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Christopher Whitehead school headteacher Neil Morris attacks Michael Gove's school league tables
A WORCESTER headteacher has admitted he feels like he may not be able to do his job under “farcical” new rules governing school league tables.
In an open letter to Worcester MP Robin Walker, Neil Morris, headteacher at Christopher Whitehead Language College, has called the plans “ill-conceived” and urged that the plan is put off until September next year.
Under the plans, which were announced at the end of September and came into force immediately, only a pupil’s first result on a GCSE exam counts in school league tables.
But Mr Morris, who has been a headteacher for ten years, slammed the introduction of the policy and hit out at the fact teachers had only found out about it when it was reported in the press.
“We’re all fuming about it,” he said.
“It’s the third or fourth time this current GCSE group has had their courses changed while they’re doing it.
“They just keep moving the goalposts and it’s the kids that are affected.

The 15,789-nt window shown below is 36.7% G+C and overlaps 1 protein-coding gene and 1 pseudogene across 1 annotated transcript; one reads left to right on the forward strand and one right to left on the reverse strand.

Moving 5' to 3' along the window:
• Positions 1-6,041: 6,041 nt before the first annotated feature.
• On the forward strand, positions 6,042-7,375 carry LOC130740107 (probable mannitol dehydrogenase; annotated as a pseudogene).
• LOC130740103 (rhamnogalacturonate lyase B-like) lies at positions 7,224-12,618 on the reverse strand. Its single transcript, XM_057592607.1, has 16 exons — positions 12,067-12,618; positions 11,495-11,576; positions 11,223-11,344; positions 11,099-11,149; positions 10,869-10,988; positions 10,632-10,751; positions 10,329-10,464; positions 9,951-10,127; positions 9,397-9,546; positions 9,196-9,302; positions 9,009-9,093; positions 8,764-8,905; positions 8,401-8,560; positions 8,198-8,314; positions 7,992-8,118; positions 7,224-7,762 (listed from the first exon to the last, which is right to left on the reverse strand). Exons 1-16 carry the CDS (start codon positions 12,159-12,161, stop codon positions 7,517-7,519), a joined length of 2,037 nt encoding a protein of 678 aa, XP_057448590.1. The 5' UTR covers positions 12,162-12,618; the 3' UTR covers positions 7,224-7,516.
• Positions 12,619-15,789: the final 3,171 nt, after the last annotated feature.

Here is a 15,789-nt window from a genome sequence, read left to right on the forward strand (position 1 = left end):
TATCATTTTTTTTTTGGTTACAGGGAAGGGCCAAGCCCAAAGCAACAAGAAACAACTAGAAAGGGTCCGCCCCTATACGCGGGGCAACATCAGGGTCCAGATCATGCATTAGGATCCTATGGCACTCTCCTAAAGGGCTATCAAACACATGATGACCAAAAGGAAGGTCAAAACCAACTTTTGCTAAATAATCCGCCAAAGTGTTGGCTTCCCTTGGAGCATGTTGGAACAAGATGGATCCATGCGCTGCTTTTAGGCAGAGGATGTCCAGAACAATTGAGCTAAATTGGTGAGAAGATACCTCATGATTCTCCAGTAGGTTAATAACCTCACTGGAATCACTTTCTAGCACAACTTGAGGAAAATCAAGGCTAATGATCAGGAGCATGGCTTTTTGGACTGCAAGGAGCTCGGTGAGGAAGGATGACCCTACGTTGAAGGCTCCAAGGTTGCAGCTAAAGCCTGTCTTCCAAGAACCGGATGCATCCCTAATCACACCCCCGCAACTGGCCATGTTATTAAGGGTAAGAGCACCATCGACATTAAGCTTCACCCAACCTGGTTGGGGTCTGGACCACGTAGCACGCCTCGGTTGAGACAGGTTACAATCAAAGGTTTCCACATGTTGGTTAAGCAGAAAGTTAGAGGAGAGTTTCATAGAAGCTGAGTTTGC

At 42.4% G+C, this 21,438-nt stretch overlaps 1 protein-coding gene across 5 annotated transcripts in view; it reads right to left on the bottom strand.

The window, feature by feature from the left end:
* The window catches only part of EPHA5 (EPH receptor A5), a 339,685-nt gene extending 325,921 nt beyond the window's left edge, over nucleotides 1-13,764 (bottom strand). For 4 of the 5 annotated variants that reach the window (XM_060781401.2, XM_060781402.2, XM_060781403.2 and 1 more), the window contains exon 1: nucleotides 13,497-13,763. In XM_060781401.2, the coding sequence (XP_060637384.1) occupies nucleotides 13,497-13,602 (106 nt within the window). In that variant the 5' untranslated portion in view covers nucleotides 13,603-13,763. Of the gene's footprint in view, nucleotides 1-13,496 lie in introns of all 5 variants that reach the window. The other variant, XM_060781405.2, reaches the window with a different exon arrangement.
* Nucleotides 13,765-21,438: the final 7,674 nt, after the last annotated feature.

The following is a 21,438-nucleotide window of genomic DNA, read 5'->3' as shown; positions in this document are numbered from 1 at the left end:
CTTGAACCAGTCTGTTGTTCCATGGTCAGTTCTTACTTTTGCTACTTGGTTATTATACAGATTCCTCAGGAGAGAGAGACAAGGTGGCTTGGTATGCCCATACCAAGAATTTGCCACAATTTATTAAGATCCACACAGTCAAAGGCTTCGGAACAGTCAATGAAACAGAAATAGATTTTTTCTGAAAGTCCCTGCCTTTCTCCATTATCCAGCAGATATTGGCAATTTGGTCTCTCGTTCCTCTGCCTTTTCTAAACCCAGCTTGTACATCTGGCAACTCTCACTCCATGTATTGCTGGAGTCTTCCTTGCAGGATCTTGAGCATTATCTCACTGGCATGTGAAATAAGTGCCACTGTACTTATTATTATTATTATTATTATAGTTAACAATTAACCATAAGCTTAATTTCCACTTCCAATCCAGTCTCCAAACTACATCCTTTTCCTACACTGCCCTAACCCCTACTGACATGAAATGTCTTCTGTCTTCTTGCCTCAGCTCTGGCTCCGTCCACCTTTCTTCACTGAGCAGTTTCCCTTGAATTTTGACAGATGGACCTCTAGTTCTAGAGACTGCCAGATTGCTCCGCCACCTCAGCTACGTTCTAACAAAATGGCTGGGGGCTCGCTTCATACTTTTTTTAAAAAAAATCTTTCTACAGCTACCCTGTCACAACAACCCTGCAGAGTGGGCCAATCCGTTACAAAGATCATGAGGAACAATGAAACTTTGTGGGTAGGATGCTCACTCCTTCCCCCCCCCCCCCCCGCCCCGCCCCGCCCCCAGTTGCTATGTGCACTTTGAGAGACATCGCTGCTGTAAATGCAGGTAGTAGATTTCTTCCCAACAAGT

“It’s pitting teachers and headteachers against children and parents and really we should be working together for the same thing.”
The Education Secretary, Michael Gove, claims many schools are entering pupils for exams before they are ready to ‘bank’ good grades and the practice was damaging their education.
But Mr Morris said entering pupils early for exams was an important part of making sure they were up to standard.
“We are just trying to get our children to the standard where they can pass an exam,” he said.
“When we were sold the Conservative dream we were told we would be masters of our own destinies but in the last few years I’ve had less freedom than I’ve ever had.
“It’s not a game, it’s messing with their [children’s] lives when he’s supposed to be working with us.
“Its not a way to run a school and it’s not a way to run a system.”
In the letter, Mr Morris hits out at Mr Gove for announcing the changes less than a month before pupils were scheduled to sit a maths GCSE exam – and the day before the teacher’s strike.
Meanwhile, Mr Walker said he had not yet seen the letter but he was happy to listen to the headteacher’s views about government policy.
The school will be holding a meeting with parents on Tuesday to discuss the proposals.
“For the first time, I’m feeling I don’t know if I can do this job but I don’t want to let anyone down,” Mr Morris added.
“I’d like him (Michael Gove) to step back and let us do our jobs.
“He might just find we do it better.”
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